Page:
What to do what to do.

This is where the argument that nurses are "uncaring as a result of being university educated " Falls apart.  I studied so much pathophysiology and pharmacology in nursing school that I understood this patient's situation completely (from a nursing, if not a medical perspective). Had this lady rang her bell 50 times an hour to pee my knowledge would have allowed me understand why and demonstrate compassion as a result of that understanding.  Poorly educated and poorly trained carers are more likely to lose their rag with these patients as well as very demanding patients because of their lack of knowledge.

But thanks to the likes of Melanie Phillips, Frank Field, Iain Dale, and Minette Marin,   the hospitals will continue to get away with poorly educated carers in the place of nurses.  And not only that, but we will have poorly educated old fashioned trained nurses who cannot deal with the demands of modern patient acuity.  * Edit They would be able to handle it if they had decades of experience under their belts.  But new recruits to nursing will not have that, or the support that the nurse's who trained in the 70's had.  This is due to poor staffing.  If some of these self professed nursing and nurse education experts (who have never studied nursing , let alone understand what a nurse actually is) get their way and remove nurse training from university the hospitals will be even more full of Vikki Pollards as both qualified and unqualified staff in the future.

What to do what to do.

Thursday, 17 June 2010

Interruptions and Medication Errors

MONDAY, April 26 (HealthDay News) -- Distracting an airline pilot during taxi, takeoff or landing could lead to a critical error. Apparently the same is true of nurses who prepare and administer medication to hospital patients.

A new study shows that interrupting nurses while they're tending to patients' medication needs increases the chances of error. As the number of distractions increases, so do the number of errors and the risk to patient safety.
"We found that the more interruptions a nurse received while administering a drug to a specific patient, the greater the risk of a serious error occurring," said the study's lead author, Johanna I. Westbrook, director of the Health Informatics Research and Evaluation Unit at the University of Sydney in Australia.
For instance, four interruptions in the course of a single drug administration doubled the likelihood that the patient would experience a major mishap, according to the study, reported in the April 26 issue of the Archives of Internal Medicine.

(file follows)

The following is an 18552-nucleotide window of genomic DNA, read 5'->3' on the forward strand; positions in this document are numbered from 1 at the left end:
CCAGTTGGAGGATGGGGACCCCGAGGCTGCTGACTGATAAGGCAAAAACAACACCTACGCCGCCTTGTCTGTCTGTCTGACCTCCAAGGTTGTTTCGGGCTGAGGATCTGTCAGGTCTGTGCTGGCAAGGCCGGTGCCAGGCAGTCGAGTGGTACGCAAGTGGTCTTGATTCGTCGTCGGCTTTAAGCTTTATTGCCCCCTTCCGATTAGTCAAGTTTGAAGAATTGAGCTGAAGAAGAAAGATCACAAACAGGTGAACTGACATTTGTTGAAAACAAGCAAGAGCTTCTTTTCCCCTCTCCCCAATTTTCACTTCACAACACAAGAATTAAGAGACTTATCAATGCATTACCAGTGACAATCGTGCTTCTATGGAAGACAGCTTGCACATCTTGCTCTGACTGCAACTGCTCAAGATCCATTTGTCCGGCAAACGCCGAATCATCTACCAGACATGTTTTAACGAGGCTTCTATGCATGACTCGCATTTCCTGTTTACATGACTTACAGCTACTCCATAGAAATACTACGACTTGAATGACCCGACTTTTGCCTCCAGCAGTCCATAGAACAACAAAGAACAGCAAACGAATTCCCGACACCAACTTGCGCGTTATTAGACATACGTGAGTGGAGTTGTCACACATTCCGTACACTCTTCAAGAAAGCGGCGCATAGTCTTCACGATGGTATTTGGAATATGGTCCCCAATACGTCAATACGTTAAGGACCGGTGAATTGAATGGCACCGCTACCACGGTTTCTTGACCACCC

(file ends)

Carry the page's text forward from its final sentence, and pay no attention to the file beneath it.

Ha. I will have about 38 interruption during the course of the 0800 drug round.

Experts say the study is the first to show a clear association between interruptions and medication errors.
It "lends important evidence to identifying the contributing factors and circumstances that can lead to a medication error," said Carol Keohane, program director for the Center of Excellence for Patient Safety Research and Practice at Brigham and Women's Hospital in Boston.

"Patients and family members don't understand that it's dangerous to patient safety to interrupt nurses while they're working," added Linda Flynn, associate professor at the University of Maryland School of Nursing in Baltimore. "I have seen my own family members go out and interrupt the nurse when she's standing at a medication cart to ask for an extra towel or something [else] inappropriate."
 Yeah you're telling me.
Julie Kliger, who serves as program director of the Integrated Nurse Leadership Program at the University of California, San Francisco, said that administering medication has become so routine that everyone involved -- nurses, health-care workers, patients and families -- has become complacent."We need to reframe this in a new light, which is, it's an important, critical function," Kliger said. "We need to give it the respect that it is due because it is high volume, high risk and, if we don't do it right, there's patient harm and it costs money."
 Yeah one problem with that.  The public (who cannot see both sides of the issue will accuse us of "lacking in compassion" for prioritising patient safety over customer service for visitors.
About one-third of harmful medication errors occur during medication administration, studies show. Prior to this study, though, there was little if any data on what role interruptions might play.

For the study, the researchers observed 98 nurses preparing and administering 4,271 medications to 720 patients at two Sydney teaching hospitals from September 2006 through March 2008. Using handheld computers, the observers recorded nursing procedures during medication administration, details of the medication administered and the number of interruptions experienced.

The computer software allowed data to be collected on multiple drugs and on multiple patients even as nurses moved between drug preparation and administration and among patients during a medication round.
Errors were classified as either "procedural failures," such as failing to read the medication label, or "clinical errors," such as giving the wrong drug or wrong dose.

Only one in five drug administrations (19.8%) was completely error-free, the study found.
Interruptions occurred during more than half (53.1%) of all administrations, and each interruption was associated with a 12.1% increase, on average, in procedural failures and a 12.7% increase in clinical errors.

Most errors (79.3%) were minor, having little or no impact on patients, according to the study. However, 115 errors (2.7%) were considered major errors, and all of them were clinical errors.

Failing to check a patient's identification against his or her medication chart and administering medication at the wrong time were the most common procedural and clinical glitches, respectively, the study reported.

In an accompanying editorial, Kliger described one potential remedy: A "protected hour" during which nurses would focus on medication administration without having to do such things as take phone calls or answer pages.